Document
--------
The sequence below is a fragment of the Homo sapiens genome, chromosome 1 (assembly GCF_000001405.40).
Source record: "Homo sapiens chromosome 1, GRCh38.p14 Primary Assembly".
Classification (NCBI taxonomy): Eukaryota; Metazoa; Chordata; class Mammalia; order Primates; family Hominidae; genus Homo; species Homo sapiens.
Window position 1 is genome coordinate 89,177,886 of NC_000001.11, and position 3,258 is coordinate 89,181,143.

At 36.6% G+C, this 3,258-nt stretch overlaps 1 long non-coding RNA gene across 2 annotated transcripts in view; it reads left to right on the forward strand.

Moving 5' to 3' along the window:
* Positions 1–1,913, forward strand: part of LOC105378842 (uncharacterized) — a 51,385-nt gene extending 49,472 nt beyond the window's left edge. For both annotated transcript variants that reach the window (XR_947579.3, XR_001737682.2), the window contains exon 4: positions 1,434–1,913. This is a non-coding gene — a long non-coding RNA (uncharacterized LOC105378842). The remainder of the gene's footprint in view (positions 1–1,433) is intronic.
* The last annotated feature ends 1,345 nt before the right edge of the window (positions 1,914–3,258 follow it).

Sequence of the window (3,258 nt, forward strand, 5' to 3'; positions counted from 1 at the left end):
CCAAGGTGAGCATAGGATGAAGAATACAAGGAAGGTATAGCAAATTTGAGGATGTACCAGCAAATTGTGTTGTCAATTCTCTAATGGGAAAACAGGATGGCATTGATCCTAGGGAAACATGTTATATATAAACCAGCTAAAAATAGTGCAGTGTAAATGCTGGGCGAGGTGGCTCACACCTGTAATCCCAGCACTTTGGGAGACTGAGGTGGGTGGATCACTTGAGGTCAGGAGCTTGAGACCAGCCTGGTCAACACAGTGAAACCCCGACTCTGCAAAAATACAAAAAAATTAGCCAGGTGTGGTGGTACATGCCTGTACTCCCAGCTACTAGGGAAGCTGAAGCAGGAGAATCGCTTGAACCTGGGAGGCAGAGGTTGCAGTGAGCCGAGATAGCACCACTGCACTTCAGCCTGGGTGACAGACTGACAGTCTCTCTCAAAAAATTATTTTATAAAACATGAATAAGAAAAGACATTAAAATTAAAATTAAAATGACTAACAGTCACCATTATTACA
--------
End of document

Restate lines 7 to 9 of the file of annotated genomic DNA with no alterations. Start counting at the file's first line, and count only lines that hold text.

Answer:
* Positions 1–1,913, forward strand: part of LOC105378842 (uncharacterized) — a 51,385-nt gene extending 49,472 nt beyond the window's left edge. For both annotated transcript variants that reach the window (XR_947579.3, XR_001737682.2), the window contains exon 4: positions 1,434–1,913. This is a non-coding gene — a long non-coding RNA (uncharacterized LOC105378842). The remainder of the gene's footprint in view (positions 1–1,433) is intronic.
* The last annotated feature ends 1,345 nt before the right edge of the window (positions 1,914–3,258 follow it).

Sequence of the window (3,258 nt, forward strand, 5' to 3'; positions counted from 1 at the left end):